Alan Fergurson, Sony Wonder: Several major retailers are continuing to stock VHS, and our preschool business is still 30 percent VHS, so we will continue to be in the VHS business.

Michael Rathauser, Lions Gate Home Entertainment: Yes, VHS does still sell in the kidvid genre. We find this to especially be the case with preschool, episodic TV properties, but it also applies to kidvid in general. In some cases, we have preschool titles in which 50 percent of our business is still in VHS. With some of our event children's titles, we find that while initial-week sales skew much more toward DVD, after the initial few weeks, at stores carrying VHS, VHS can represent 30 percent to 40 percent of weekly sales. The overall decline in VHS sales is as much a function of retailers forcing the transition by reducing or eliminating their VHS children's shelf space as it is of households transitioning to DVD.

Sarah Slater, WGBH Boston Video: WGBH Boston Video's titles are distributed primarily to specialty stores and to the educational/library marketplace, where we still see a strong demand for VHS from schools and libraries, and from parents who are still using the older technology. We only recently introduced our kidvid titles on DVD and are experiencing a strong surge in sales, but not at the expense of VHS sales. I think the diminishing demand for VHS will take much longer to reach our marketplace, and WGBH plans to continue offering its titles in both formats for the foreseeable future.

Joe Lyons, 4Kids Entertainment: It seems the 2004 holiday season marked a dramatic change in the kidvid market, as we saw the gap between DVD and VHS sales grow wider each week in 2005. With parents and kids always on the go, DVDs offer more options than VHS on where and when they can watch their favorite shows.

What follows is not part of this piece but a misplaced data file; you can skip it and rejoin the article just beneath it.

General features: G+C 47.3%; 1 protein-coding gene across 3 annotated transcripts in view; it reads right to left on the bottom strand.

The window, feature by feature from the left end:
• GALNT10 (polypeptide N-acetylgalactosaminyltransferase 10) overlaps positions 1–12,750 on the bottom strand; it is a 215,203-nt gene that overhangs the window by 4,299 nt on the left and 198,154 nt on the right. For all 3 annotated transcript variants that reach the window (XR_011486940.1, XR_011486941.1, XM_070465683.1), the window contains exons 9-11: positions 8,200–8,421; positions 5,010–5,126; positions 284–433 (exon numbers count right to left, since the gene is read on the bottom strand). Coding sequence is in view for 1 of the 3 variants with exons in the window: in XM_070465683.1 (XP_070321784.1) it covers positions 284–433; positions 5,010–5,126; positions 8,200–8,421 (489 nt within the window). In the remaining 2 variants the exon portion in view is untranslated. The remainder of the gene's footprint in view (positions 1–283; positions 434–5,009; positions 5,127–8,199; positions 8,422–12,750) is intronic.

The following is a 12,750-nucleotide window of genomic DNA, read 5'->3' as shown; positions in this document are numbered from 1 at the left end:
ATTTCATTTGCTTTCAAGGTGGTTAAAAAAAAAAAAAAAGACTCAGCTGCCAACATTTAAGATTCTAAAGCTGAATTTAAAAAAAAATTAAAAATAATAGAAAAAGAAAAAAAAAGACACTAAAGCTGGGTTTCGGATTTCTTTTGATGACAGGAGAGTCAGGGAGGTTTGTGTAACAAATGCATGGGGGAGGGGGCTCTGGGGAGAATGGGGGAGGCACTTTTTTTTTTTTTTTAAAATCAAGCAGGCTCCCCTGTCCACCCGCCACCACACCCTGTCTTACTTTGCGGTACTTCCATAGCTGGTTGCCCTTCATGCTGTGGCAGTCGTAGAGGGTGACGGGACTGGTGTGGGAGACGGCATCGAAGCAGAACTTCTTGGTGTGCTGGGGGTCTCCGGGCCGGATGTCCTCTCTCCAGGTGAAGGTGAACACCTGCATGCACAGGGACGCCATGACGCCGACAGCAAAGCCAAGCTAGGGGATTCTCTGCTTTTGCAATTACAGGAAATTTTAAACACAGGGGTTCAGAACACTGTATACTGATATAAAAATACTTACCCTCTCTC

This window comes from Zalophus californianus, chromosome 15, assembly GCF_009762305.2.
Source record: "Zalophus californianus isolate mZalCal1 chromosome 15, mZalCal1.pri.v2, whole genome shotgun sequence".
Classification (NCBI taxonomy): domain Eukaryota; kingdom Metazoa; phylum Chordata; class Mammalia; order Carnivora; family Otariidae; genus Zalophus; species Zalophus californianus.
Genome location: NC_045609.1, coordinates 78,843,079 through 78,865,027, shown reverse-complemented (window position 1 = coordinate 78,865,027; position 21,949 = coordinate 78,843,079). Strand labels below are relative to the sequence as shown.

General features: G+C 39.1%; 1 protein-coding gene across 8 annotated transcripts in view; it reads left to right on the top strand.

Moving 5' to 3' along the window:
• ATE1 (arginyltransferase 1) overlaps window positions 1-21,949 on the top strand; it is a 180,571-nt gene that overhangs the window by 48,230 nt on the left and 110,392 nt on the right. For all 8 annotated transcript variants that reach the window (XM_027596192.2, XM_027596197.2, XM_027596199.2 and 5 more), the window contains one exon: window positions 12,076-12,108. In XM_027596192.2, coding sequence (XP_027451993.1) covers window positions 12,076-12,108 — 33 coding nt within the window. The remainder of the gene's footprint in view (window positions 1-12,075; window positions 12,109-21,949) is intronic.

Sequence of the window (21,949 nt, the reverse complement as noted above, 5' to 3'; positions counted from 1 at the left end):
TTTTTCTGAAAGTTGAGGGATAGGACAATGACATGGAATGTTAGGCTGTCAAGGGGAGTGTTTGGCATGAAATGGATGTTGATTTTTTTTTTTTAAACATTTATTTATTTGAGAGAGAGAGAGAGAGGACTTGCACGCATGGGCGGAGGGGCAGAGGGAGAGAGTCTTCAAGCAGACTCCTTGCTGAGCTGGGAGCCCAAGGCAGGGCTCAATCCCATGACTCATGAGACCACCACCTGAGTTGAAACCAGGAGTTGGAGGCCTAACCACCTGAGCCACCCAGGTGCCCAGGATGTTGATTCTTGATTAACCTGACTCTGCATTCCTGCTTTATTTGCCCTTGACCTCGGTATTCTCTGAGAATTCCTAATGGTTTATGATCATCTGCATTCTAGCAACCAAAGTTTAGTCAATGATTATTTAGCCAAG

Len Levy, Pro-Active Entertainment Group: We represent a number of producers and independent labels that offer kidvid products. They have all added DVD versions of their titles. Though one company continues to offer VHS, the requests are few are far between. With the shrinking availability of VHS products at retail, the sale and rental activity of kidvid titles has shifted accordingly.

Elisa Peimer, New Video: VHS has traditionally been a holdout format in the kids' business, mostly due to the cheaper price and the fact that many parents still kept a VCR in their child's room after replacing their own VCR with a DVD player. As DVD has become more saturated in the market though, that's starting to change, and at a faster rate than we've seen previously. In the past six months, we've seen a significant drop-off in the format. DVD players are so cheap now that it's easy to replace a child's VCR with a new DVD player, and the cost of DVDs have come down enough to make them a perfectly viable option for children's entertainment.

Larry Brahms, MTI Home Video: Absolutely. We found that there is still a strong demand for VHS with mail order, catalogs and specialty accounts. Our catalog and mail-order catalog division flows at 50/50 (VHS/DVD).